After five years in Early Access, Squad goes into full release with 100-player servers

We took our first look at the mulitplayer tactical FPS Squad in December 2015, shortly after it debuted on Steam Early Access, describing it as an "exceptional military shooter" that blends the large-scale maps of Arma with the fast, high-intensity combat of Insurgency. Despite that early promise, or perhaps because of it, it's remained in Early Access ever since: It surpassed a million sales in mid-2019, and in January 2020 we said it had grown into "a military sim like no other."

Today, after nearly five years, Squad has finally left the "Early Access" moniker behind and is now in full release. The 1.0 update adds a new map, Fallujah, that developer Offworld Industries said is "one of our most dense city environments to date," and a new faction, the Middle Eastern Alliance. 

The big hook, though, is that 100 player servers are finally live—the Early Access release of Squad was capped at 80 players. That 20-player jump may not seem like a big deal, but it's something that players have been eagerly waiting for.

The full release of Squad doesn't signal the end of development. The roadmap at lays out plans leading into 2021 for new maps, factions, vehicles, gameplay changes, and more.

The second season of the Offworld Industries Squad Championship was also recently announced, and is set to run from October 16 to December 6. 16 teams of 36 players each will compete in a Swiss-system tournament of four rounds: The top eight teams will move to a single-elimination bracket to compete for top prizes, while the remainder will go into a separate bracket for placing. Signups for the season will be open until October 2.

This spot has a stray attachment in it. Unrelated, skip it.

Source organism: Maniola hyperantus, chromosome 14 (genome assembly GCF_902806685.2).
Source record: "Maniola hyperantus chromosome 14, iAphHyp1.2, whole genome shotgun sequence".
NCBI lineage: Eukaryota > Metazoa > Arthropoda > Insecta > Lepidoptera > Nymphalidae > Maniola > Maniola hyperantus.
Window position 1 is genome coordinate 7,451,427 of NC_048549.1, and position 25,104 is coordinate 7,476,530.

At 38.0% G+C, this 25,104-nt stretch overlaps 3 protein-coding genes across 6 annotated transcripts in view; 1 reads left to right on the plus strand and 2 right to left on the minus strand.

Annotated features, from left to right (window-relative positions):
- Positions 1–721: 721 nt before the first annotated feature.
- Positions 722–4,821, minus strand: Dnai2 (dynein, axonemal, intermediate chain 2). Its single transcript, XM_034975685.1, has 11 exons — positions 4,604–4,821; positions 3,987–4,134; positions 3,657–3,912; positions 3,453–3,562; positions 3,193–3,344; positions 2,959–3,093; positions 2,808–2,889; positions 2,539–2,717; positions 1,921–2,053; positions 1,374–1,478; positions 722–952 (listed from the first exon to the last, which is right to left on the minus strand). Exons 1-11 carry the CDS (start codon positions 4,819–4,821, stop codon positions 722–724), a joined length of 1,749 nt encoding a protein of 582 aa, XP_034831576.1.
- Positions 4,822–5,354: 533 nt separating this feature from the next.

Squad is also on sale on Steam for $30/£24/€28—25 percent off the regular price—until September 30. The full, very long 1.0 patch notes are available here.

Andy Chalk

Andy has been gaming on PCs from the very beginning, starting as a youngster with text adventures and primitive action games on a cassette-based TRS80. From there he graduated to the glory days of Sierra Online adventures and Microprose sims, ran a local BBS, learned how to build PCs, and developed a longstanding love of RPGs, immersive sims, and shooters. He began writing videogame news in 2007 for The Escapist and somehow managed to avoid getting fired until 2014, when he joined the storied ranks of PC Gamer. He covers all aspects of the industry, from new game announcements and patch notes to legal disputes, Twitch beefs, esports, and Henry Cavill. Lots of Henry Cavill.